The 11-acre parcel of land where the now-incinerated CitiStorage warehouse once stood is worth over half a billion dollars, according to Norm Brodsky, the site’s owner. But calls for the city to acquire the property and turn it into a park haven’t ceased.
In 2006, the Bloomberg administration bought land adjacent to the CitiStorage property for almost $94 million. “My piece is twice as big,” said Brodsky, “and in 2006 was valued at $200 million.” Since then, he says, property prices have tripled.
When the CitiStorage warehouse went up in flames in January, talk of Bloomberg’s plan to convert the site into a park was resurrected: public figures have spoken out, and residents continue to urge the city to acquire the land, before it is bought buy a private developer for residential rezoning. Friends of Bushwick Inlet Park, a community-based advocacy group, has held rallies urging the city to fulfill the broken promise of the Bloomberg administration. Their next demonstration is scheduled on May 16, 10am to 1pm, at North 12th Street and Kent Ave. Second graders from Williamsburg’s Brooklyn Arbor School plan to grow plants on the site and sell them to raise funds for the park. They’ll meet on Friday, April 24, to tour the proposed site, much of which stands behind barbed wire fencing.
“We believe it is the responsibility of the city to acquire that land,” said a spokesperson for North Brooklyn Councilman Stephen Levin.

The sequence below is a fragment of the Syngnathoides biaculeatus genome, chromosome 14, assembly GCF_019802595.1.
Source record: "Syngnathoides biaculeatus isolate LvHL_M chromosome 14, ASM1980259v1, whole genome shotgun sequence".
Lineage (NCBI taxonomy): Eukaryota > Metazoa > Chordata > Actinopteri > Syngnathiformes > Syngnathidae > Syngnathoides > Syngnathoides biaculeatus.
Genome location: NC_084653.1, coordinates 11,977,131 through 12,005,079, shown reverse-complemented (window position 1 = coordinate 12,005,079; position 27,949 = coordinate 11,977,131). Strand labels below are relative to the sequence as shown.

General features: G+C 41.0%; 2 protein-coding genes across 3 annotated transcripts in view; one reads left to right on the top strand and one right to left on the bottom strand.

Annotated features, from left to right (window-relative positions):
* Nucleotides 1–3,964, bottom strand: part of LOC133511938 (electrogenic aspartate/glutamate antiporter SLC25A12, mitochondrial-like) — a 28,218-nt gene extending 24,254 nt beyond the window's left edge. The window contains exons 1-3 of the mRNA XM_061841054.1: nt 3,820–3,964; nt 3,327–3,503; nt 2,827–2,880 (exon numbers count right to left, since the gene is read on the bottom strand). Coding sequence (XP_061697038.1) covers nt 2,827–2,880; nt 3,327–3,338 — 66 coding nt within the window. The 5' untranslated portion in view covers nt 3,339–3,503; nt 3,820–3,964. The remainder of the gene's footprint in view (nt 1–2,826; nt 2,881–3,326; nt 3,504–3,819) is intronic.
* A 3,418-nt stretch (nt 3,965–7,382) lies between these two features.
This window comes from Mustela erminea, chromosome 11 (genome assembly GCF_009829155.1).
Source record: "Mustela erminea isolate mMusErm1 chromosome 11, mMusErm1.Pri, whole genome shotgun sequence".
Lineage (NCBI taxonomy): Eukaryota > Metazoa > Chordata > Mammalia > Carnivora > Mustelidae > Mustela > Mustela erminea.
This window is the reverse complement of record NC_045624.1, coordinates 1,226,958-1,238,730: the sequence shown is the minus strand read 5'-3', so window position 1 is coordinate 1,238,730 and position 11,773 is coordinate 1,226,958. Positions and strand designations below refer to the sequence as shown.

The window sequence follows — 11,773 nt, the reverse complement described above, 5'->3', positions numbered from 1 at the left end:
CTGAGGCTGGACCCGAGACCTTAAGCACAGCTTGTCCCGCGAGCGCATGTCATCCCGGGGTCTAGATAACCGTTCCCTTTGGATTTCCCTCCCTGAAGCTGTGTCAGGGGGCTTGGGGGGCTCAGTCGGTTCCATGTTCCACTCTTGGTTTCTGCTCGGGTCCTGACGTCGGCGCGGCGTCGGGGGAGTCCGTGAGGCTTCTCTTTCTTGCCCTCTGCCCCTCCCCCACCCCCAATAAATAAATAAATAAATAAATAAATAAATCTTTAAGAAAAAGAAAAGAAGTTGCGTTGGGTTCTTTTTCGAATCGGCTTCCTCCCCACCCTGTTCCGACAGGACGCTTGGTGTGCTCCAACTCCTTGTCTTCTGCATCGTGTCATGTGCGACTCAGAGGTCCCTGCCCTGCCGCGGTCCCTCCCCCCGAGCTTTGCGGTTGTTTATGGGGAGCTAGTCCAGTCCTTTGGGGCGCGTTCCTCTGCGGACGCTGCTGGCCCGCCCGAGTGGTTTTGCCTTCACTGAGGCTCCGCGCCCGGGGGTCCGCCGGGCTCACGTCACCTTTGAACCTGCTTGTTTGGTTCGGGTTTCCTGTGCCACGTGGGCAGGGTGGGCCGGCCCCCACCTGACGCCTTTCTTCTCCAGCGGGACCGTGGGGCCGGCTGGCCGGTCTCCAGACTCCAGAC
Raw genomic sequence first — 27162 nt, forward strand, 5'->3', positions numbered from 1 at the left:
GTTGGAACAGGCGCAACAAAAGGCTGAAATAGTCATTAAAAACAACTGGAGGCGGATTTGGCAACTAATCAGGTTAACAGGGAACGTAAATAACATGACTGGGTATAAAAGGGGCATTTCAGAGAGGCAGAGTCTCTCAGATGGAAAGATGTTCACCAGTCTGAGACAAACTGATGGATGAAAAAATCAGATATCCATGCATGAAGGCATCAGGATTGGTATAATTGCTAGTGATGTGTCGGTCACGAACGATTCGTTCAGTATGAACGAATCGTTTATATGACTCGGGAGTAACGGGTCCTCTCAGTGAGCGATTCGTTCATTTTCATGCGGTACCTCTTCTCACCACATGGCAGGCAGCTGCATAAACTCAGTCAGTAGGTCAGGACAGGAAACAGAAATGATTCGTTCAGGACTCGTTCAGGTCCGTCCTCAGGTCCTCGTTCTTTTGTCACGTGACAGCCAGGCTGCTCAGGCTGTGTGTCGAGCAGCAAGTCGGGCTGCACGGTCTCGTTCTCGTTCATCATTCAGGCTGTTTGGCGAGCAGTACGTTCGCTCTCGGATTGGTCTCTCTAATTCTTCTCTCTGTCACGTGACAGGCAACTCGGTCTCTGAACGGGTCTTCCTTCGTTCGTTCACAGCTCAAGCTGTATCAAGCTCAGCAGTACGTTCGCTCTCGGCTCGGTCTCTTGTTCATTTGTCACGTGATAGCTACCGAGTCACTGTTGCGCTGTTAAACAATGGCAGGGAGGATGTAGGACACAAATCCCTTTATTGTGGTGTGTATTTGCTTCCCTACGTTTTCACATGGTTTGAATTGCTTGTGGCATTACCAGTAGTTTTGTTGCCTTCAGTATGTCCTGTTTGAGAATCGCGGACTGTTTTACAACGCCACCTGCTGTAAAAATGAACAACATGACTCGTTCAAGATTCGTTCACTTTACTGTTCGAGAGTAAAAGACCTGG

If the land really is worth half a billion dollars or more, the likelihood of that outcome seems low. “The community is misinformed,” said Brodsky. “Do you really think the city’s going to buy the land for $500 million?”
Brodsky’s matter-of-fact tone does not convey that he too would like to see a park built on the waterfront. “I would love if the city took the land,” he said. “But I share the land with partners, and there are mortgages too – it’s not as simple as people think.” The best solution, he believes, would be for the city to buy as much of the site as it can, building a park around whatever ends up on the remainder of the land — a compromise.
Jens Rasmussen, an organizer for Friends of Bushwick Inlet Park, said Brodsky is basing the half a billion figure on the assumption that the property would be rezoned for residential use. Commercial property has a lower value. “We do not share Norm’s value of that property,” said Rasmussen.
The land on and around the CitiStorage site has never been rezoned, but it was remapped as park space in 2005. This designation, which allows the city to acquire the land for park space if it can, is not to be confused with rezoning.
Today, almost the entire North Brooklyn waterfront has been rezoned, allowing for the construction of many high-rise apartment buildings. The tall apartment blocks have contributed greatly to population density in the Williamsburg and Greenpoint areas — two of the most crammed neighborhoods in Brooklyn. If the promised park land is rezoned for residential use, more huge buildings will be on the way.
“To get the absolute top dollar, you would rezone as residential,” said Rasmussen. “But if Norm — if anyone — thinks that property will ever be rezoned, they have another thing coming.” Asked what he believes will happen if the site is rezoned, Rasmussen responded, “I would expect civil disobedience. There is no way the community will stand for that.”